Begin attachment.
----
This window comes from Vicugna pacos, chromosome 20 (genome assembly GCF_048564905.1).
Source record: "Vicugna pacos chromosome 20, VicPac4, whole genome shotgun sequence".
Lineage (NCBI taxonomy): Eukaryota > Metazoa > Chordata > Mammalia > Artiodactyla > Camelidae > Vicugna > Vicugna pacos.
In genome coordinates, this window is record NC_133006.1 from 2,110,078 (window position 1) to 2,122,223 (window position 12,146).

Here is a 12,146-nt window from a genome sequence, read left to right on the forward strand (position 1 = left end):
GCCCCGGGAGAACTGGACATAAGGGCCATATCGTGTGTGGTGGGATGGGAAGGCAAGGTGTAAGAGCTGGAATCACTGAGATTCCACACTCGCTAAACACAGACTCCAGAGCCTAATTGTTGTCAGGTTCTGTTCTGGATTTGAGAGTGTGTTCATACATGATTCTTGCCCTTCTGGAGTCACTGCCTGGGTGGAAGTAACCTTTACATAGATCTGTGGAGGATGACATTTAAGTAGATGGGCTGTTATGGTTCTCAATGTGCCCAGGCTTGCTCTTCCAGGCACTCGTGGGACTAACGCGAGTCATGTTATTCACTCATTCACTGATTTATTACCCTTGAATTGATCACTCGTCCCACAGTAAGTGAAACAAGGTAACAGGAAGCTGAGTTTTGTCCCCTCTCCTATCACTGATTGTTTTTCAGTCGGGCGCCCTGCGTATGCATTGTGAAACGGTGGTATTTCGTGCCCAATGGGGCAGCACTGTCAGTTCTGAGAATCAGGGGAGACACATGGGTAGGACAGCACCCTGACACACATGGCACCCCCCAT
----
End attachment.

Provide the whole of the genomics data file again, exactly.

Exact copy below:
This window comes from Vicugna pacos, chromosome 20 (genome assembly GCF_048564905.1).
Source record: "Vicugna pacos chromosome 20, VicPac4, whole genome shotgun sequence".
Lineage (NCBI taxonomy): Eukaryota > Metazoa > Chordata > Mammalia > Artiodactyla > Camelidae > Vicugna > Vicugna pacos.
In genome coordinates, this window is record NC_133006.1 from 2,110,078 (window position 1) to 2,122,223 (window position 12,146).

Here is a 12,146-nt window from a genome sequence, read left to right on the forward strand (position 1 = left end):
GCCCCGGGAGAACTGGACATAAGGGCCATATCGTGTGTGGTGGGATGGGAAGGCAAGGTGTAAGAGCTGGAATCACTGAGATTCCACACTCGCTAAACACAGACTCCAGAGCCTAATTGTTGTCAGGTTCTGTTCTGGATTTGAGAGTGTGTTCATACATGATTCTTGCCCTTCTGGAGTCACTGCCTGGGTGGAAGTAACCTTTACATAGATCTGTGGAGGATGACATTTAAGTAGATGGGCTGTTATGGTTCTCAATGTGCCCAGGCTTGCTCTTCCAGGCACTCGTGGGACTAACGCGAGTCATGTTATTCACTCATTCACTGATTTATTACCCTTGAATTGATCACTCGTCCCACAGTAAGTGAAACAAGGTAACAGGAAGCTGAGTTTTGTCCCCTCTCCTATCACTGATTGTTTTTCAGTCGGGCGCCCTGCGTATGCATTGTGAAACGGTGGTATTTCGTGCCCAATGGGGCAGCACTGTCAGTTCTGAGAATCAGGGGAGACACATGGGTAGGACAGCACCCTGACACACATGGCACCCCCCAT